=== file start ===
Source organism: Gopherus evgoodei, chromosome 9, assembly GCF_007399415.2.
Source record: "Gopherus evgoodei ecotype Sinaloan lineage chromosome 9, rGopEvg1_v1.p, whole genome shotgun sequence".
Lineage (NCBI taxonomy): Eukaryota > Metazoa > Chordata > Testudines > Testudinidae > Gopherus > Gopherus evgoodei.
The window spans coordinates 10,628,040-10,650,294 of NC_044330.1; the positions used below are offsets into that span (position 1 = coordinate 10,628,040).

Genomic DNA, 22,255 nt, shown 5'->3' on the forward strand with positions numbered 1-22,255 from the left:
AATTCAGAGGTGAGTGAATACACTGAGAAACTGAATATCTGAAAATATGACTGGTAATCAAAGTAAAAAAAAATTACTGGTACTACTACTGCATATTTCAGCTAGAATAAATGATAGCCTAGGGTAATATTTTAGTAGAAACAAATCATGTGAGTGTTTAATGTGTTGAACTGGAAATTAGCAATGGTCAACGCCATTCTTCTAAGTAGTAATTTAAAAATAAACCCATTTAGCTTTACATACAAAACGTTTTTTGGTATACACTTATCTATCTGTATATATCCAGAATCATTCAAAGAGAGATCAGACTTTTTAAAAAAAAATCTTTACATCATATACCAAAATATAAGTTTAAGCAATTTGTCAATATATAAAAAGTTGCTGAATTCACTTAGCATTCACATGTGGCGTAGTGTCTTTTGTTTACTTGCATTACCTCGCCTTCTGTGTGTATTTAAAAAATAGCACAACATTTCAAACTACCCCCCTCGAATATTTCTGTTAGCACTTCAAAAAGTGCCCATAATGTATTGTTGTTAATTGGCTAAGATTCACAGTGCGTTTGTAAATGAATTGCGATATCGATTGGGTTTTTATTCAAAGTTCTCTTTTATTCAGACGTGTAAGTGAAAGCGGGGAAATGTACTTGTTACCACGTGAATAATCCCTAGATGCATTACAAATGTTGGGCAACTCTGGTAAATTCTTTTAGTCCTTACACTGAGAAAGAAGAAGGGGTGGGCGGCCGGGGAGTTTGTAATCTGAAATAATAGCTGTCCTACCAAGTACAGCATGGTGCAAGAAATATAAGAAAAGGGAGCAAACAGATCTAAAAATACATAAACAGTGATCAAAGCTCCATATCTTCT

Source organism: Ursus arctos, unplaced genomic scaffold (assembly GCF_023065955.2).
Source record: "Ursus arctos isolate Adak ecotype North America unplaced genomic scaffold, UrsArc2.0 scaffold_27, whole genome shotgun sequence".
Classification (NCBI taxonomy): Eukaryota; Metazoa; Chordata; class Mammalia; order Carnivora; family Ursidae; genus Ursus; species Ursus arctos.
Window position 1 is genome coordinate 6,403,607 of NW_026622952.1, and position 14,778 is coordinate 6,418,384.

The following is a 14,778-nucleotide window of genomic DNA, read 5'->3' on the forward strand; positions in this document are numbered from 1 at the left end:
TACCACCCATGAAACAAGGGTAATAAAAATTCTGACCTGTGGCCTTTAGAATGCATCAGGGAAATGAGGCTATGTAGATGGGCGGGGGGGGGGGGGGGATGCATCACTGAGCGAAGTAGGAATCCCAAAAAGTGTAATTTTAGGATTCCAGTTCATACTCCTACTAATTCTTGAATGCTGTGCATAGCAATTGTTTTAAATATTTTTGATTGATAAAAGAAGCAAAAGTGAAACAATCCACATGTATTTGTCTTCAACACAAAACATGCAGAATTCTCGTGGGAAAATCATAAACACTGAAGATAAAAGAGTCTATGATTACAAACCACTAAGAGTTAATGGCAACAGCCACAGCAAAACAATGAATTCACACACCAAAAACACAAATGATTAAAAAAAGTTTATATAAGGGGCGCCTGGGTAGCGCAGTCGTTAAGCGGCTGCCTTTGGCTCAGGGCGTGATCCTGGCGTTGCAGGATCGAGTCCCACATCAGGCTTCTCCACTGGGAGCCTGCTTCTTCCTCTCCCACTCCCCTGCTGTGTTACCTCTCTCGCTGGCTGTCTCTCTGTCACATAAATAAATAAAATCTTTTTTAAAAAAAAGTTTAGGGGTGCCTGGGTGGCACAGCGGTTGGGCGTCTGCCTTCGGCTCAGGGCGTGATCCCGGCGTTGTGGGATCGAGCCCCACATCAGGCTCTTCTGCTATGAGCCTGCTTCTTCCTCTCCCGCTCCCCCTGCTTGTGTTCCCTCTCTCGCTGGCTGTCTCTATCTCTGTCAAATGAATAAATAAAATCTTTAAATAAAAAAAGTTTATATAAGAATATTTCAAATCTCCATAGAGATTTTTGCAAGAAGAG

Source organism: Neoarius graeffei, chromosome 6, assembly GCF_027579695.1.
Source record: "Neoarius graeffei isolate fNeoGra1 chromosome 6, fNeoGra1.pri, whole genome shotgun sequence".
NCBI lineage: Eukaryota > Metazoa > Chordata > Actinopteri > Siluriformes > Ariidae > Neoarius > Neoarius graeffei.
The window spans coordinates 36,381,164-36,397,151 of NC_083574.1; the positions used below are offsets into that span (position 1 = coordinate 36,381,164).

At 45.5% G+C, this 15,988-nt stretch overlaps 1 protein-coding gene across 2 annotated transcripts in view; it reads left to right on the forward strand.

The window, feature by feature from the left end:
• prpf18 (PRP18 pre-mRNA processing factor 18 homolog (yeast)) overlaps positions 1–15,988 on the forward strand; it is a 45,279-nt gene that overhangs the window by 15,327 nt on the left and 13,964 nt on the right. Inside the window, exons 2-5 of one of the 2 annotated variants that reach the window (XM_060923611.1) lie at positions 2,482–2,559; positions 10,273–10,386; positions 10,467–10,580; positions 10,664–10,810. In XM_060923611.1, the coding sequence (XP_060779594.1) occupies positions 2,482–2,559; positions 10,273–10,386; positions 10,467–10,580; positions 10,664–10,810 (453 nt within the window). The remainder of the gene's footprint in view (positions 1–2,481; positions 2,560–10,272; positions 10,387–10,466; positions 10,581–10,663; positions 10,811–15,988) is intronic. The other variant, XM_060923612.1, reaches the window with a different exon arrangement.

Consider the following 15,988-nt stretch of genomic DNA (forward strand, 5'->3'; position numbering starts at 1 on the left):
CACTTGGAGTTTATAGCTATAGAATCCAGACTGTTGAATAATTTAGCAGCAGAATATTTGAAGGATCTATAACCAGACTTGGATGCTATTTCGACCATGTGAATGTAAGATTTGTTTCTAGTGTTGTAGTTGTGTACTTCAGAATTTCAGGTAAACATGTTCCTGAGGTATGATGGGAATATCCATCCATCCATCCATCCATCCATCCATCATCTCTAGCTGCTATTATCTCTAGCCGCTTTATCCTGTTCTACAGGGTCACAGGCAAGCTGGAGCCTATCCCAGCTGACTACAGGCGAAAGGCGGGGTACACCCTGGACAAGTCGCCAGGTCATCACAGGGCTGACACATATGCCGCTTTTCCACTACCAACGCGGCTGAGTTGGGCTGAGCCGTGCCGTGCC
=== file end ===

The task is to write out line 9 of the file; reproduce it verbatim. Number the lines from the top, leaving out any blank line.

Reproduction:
Classification (NCBI taxonomy): Eukaryota; Metazoa; Chordata; class Mammalia; order Carnivora; family Ursidae; genus Ursus; species Ursus arctos.